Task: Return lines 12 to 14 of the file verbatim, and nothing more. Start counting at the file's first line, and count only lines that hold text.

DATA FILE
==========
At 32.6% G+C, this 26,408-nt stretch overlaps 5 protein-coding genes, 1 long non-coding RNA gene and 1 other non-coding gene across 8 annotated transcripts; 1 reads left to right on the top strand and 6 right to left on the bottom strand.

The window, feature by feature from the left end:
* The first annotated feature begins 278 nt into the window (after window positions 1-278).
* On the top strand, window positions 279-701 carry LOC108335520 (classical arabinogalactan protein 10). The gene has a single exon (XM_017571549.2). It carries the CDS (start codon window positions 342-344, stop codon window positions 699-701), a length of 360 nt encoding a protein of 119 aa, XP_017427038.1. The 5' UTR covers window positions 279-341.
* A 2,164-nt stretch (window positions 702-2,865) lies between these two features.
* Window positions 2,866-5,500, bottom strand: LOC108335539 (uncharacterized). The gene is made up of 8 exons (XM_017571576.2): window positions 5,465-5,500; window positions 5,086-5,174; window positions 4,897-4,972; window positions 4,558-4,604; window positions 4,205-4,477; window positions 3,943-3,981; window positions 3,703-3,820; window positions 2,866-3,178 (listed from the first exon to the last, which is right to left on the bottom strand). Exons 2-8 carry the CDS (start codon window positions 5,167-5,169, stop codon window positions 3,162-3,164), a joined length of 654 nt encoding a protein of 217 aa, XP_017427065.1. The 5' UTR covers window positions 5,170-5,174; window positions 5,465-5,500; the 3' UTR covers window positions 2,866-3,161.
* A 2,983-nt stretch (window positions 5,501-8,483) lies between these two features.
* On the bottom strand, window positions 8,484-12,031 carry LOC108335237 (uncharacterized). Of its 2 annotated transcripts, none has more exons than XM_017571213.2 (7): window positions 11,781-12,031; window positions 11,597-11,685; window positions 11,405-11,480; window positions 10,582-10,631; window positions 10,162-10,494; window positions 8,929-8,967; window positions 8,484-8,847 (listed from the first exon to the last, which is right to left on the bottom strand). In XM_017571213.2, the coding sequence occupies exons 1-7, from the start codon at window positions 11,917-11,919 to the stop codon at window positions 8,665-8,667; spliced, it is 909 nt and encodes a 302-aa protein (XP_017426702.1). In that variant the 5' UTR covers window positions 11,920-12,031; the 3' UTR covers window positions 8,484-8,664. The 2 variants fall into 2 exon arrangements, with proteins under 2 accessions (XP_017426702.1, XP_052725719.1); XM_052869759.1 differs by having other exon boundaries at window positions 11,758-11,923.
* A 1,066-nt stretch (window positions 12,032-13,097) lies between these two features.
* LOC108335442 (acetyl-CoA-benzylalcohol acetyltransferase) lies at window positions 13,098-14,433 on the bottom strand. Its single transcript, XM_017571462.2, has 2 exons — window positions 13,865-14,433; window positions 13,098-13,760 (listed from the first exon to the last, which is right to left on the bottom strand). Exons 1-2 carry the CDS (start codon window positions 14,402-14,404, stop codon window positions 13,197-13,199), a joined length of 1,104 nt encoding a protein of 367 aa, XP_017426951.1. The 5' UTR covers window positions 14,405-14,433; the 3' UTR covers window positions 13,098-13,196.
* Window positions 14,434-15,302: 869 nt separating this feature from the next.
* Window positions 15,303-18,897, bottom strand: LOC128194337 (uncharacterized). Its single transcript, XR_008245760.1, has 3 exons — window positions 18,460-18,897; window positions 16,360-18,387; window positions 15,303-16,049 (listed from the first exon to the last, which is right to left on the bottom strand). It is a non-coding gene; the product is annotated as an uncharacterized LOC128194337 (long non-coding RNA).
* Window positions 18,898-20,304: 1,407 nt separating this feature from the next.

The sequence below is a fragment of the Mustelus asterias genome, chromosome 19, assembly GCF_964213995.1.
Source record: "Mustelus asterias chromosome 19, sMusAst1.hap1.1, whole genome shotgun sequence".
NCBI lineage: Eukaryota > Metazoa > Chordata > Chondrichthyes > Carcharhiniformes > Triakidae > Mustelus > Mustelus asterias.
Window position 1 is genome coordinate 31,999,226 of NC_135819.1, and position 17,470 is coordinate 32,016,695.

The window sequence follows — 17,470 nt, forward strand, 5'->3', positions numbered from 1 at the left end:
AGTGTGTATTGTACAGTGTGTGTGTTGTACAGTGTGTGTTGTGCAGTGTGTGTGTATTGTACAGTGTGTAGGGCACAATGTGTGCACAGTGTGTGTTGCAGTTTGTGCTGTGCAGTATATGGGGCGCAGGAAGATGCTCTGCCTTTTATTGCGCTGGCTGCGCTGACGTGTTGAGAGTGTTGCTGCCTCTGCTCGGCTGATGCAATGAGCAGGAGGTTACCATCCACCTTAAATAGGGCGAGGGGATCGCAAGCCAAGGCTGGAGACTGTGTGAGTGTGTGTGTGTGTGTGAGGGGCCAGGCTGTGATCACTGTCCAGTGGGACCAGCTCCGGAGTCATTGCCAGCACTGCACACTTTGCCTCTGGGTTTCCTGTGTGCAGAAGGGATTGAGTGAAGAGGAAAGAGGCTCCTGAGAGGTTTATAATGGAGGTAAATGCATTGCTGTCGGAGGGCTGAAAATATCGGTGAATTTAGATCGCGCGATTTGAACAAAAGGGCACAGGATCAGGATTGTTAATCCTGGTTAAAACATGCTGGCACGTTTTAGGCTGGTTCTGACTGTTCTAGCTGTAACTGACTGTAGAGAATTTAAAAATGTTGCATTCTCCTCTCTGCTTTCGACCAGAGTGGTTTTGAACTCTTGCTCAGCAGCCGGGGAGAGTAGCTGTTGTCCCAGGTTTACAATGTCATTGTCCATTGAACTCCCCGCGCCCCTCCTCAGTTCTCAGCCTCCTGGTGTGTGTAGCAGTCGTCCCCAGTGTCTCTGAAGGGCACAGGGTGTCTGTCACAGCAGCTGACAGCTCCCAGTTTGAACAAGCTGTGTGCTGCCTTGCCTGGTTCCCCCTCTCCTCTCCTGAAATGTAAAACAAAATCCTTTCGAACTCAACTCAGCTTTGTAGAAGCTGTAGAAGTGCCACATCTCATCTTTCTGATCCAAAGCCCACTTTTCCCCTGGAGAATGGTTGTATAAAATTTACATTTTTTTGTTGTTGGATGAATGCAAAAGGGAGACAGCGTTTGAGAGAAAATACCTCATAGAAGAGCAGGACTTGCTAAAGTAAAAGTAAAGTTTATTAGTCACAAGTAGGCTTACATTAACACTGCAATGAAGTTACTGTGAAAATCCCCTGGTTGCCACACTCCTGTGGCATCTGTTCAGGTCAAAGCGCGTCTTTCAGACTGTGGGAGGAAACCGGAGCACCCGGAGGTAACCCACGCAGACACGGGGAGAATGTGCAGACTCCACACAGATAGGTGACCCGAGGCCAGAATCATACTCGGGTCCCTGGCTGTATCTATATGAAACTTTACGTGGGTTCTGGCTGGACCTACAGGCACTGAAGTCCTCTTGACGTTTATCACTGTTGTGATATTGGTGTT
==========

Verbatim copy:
* Window positions 15,303-18,897, bottom strand: LOC128194337 (uncharacterized). Its single transcript, XR_008245760.1, has 3 exons — window positions 18,460-18,897; window positions 16,360-18,387; window positions 15,303-16,049 (listed from the first exon to the last, which is right to left on the bottom strand). It is a non-coding gene; the product is annotated as an uncharacterized LOC128194337 (long non-coding RNA).
* Window positions 18,898-20,304: 1,407 nt separating this feature from the next.

The sequence below is a fragment of the Mustelus asterias genome, chromosome 19, assembly GCF_964213995.1.